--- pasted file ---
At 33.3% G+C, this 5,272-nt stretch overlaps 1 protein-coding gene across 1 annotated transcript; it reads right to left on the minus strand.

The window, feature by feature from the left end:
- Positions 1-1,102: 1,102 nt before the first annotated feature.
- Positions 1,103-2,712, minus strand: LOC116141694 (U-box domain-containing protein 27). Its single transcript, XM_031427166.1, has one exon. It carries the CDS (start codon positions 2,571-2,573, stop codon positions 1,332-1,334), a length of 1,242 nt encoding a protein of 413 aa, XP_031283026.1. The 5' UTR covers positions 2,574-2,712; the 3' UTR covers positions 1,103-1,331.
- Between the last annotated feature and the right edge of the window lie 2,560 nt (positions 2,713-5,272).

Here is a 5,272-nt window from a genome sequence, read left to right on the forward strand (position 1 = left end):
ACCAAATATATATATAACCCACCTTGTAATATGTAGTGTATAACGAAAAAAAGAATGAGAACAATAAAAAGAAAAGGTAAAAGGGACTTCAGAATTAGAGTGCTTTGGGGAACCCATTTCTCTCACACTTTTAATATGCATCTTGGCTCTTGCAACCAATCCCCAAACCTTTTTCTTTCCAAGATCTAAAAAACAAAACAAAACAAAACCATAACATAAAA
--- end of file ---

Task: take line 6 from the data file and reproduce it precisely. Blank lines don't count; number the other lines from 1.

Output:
Here is a 5,272-nt window from a genome sequence, read left to right on the forward strand (position 1 = left end):